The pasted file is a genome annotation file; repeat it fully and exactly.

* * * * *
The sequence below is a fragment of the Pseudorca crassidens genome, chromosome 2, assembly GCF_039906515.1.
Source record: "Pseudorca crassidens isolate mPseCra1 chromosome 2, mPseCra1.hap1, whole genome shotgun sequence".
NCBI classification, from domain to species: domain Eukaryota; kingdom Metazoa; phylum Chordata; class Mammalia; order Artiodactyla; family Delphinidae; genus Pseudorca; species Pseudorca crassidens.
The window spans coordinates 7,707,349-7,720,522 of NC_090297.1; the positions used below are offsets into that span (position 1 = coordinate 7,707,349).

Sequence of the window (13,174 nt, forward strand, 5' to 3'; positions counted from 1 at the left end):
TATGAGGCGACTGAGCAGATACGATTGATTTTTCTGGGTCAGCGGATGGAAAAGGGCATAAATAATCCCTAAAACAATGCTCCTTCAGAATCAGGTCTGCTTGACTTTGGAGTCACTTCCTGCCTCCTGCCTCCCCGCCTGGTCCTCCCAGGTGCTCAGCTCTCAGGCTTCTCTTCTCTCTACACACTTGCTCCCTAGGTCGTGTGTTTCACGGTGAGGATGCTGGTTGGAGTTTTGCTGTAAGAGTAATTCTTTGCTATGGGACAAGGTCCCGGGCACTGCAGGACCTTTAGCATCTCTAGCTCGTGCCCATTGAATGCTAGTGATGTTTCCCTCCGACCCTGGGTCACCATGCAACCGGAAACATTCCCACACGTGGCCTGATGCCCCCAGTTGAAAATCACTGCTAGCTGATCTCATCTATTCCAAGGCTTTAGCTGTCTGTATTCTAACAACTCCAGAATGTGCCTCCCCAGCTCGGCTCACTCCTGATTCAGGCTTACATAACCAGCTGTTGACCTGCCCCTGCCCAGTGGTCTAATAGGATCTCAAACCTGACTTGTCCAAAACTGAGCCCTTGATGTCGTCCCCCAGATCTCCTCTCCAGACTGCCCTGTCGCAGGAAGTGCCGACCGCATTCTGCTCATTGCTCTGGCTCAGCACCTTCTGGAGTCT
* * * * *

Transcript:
The sequence below is a fragment of the Pseudorca crassidens genome, chromosome 2, assembly GCF_039906515.1.
Source record: "Pseudorca crassidens isolate mPseCra1 chromosome 2, mPseCra1.hap1, whole genome shotgun sequence".
NCBI classification, from domain to species: domain Eukaryota; kingdom Metazoa; phylum Chordata; class Mammalia; order Artiodactyla; family Delphinidae; genus Pseudorca; species Pseudorca crassidens.
The window spans coordinates 7,707,349-7,720,522 of NC_090297.1; the positions used below are offsets into that span (position 1 = coordinate 7,707,349).

Sequence of the window (13,174 nt, forward strand, 5' to 3'; positions counted from 1 at the left end):
TATGAGGCGACTGAGCAGATACGATTGATTTTTCTGGGTCAGCGGATGGAAAAGGGCATAAATAATCCCTAAAACAATGCTCCTTCAGAATCAGGTCTGCTTGACTTTGGAGTCACTTCCTGCCTCCTGCCTCCCCGCCTGGTCCTCCCAGGTGCTCAGCTCTCAGGCTTCTCTTCTCTCTACACACTTGCTCCCTAGGTCGTGTGTTTCACGGTGAGGATGCTGGTTGGAGTTTTGCTGTAAGAGTAATTCTTTGCTATGGGACAAGGTCCCGGGCACTGCAGGACCTTTAGCATCTCTAGCTCGTGCCCATTGAATGCTAGTGATGTTTCCCTCCGACCCTGGGTCACCATGCAACCGGAAACATTCCCACACGTGGCCTGATGCCCCCAGTTGAAAATCACTGCTAGCTGATCTCATCTATTCCAAGGCTTTAGCTGTCTGTATTCTAACAACTCCAGAATGTGCCTCCCCAGCTCGGCTCACTCCTGATTCAGGCTTACATAACCAGCTGTTGACCTGCCCCTGCCCAGTGGTCTAATAGGATCTCAAACCTGACTTGTCCAAAACTGAGCCCTTGATGTCGTCCCCCAGATCTCCTCTCCAGACTGCCCTGTCGCAGGAAGTGCCGACCGCATTCTGCTCATTGCTCTGGCTCAGCACCTTCTGGAGTCT